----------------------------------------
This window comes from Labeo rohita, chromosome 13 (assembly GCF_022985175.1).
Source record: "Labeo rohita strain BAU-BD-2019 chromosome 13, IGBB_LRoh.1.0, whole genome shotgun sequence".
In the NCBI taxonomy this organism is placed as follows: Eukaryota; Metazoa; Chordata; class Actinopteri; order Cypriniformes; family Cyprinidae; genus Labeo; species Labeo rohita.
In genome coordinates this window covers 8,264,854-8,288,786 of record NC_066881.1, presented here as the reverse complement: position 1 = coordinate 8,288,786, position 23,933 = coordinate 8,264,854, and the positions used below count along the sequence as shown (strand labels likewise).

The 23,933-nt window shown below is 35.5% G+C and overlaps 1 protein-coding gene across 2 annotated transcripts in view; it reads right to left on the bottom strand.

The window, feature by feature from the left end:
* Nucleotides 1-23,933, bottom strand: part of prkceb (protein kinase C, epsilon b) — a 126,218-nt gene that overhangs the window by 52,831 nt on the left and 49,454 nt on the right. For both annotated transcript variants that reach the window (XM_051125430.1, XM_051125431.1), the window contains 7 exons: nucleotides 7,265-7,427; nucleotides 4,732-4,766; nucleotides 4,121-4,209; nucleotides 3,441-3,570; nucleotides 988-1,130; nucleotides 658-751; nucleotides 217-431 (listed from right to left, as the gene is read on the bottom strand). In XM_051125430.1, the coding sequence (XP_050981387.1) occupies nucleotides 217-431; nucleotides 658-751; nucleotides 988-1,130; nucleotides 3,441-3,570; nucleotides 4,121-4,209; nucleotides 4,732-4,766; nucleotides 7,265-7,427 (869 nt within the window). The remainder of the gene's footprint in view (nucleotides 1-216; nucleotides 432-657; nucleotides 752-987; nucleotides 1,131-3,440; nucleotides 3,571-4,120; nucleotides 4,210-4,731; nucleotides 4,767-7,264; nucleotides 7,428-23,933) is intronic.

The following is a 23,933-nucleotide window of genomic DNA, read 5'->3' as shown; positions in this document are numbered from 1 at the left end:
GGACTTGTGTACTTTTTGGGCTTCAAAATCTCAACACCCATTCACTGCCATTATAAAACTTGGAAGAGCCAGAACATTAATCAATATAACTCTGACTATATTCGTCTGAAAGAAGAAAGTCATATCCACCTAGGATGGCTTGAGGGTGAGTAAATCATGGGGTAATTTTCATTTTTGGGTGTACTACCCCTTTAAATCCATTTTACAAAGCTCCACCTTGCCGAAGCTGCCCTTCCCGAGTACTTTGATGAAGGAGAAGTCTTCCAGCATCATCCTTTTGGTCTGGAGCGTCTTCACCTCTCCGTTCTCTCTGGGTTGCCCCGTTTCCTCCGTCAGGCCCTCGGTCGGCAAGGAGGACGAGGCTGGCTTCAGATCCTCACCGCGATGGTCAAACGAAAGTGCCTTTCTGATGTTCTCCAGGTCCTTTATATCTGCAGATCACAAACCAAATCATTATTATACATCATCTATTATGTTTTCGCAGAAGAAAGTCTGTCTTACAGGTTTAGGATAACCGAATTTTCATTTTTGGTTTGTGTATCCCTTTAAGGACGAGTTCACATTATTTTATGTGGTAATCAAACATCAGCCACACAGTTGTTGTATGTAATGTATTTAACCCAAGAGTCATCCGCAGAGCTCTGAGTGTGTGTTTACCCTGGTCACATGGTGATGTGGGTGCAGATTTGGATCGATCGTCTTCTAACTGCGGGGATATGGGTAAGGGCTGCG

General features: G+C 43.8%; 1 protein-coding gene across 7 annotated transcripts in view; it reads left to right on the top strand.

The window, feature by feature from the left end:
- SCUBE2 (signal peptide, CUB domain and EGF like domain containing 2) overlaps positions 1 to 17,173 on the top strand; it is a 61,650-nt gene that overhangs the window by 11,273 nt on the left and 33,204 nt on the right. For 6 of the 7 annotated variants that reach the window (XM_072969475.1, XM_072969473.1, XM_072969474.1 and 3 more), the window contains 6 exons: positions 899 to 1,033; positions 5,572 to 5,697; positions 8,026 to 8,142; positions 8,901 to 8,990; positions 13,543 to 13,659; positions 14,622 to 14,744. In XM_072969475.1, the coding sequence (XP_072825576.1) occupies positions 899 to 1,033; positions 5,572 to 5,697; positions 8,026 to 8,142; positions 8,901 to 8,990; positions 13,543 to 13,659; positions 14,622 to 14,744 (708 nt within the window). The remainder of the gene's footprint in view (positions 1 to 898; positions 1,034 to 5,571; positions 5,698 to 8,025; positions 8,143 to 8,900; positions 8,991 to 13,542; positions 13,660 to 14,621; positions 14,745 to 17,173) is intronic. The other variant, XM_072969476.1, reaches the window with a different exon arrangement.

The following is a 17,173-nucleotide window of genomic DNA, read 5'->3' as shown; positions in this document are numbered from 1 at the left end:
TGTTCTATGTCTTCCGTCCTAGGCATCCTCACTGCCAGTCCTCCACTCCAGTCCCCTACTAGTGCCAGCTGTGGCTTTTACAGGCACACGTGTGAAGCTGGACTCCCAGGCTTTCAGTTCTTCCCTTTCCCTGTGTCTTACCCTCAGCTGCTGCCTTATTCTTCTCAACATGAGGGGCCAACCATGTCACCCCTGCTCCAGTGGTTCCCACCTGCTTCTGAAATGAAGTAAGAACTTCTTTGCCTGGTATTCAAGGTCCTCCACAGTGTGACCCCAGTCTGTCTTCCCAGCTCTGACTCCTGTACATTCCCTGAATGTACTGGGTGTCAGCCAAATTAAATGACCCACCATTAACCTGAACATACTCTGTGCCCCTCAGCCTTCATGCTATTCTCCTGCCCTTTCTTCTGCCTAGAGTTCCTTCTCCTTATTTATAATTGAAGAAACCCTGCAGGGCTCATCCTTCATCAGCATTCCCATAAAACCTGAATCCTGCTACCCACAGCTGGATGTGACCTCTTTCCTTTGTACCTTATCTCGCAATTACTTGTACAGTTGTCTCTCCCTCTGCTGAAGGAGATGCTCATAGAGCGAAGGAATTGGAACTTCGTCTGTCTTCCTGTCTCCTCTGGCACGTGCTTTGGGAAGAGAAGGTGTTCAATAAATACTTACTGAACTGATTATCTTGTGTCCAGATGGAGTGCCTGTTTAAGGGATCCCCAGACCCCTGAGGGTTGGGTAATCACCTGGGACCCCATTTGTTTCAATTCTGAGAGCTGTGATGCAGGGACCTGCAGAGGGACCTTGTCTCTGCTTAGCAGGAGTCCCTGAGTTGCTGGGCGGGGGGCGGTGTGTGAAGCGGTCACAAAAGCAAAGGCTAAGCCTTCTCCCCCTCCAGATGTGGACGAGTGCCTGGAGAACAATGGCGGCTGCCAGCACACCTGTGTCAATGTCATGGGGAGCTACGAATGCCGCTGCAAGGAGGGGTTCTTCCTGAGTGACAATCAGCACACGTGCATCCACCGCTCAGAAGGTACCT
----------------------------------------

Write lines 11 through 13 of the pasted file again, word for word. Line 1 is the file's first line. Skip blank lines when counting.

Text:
The window, feature by feature from the left end:
- SCUBE2 (signal peptide, CUB domain and EGF like domain containing 2) overlaps positions 1 to 17,173 on the top strand; it is a 61,650-nt gene that overhangs the window by 11,273 nt on the left and 33,204 nt on the right. For 6 of the 7 annotated variants that reach the window (XM_072969475.1, XM_072969473.1, XM_072969474.1 and 3 more), the window contains 6 exons: positions 899 to 1,033; positions 5,572 to 5,697; positions 8,026 to 8,142; positions 8,901 to 8,990; positions 13,543 to 13,659; positions 14,622 to 14,744. In XM_072969475.1, the coding sequence (XP_072825576.1) occupies positions 899 to 1,033; positions 5,572 to 5,697; positions 8,026 to 8,142; positions 8,901 to 8,990; positions 13,543 to 13,659; positions 14,622 to 14,744 (708 nt within the window). The remainder of the gene's footprint in view (positions 1 to 898; positions 1,034 to 5,571; positions 5,698 to 8,025; positions 8,143 to 8,900; positions 8,991 to 13,542; positions 13,660 to 14,621; positions 14,745 to 17,173) is intronic. The other variant, XM_072969476.1, reaches the window with a different exon arrangement.

The following is a 17,173-nucleotide window of genomic DNA, read 5'->3' as shown; positions in this document are numbered from 1 at the left end: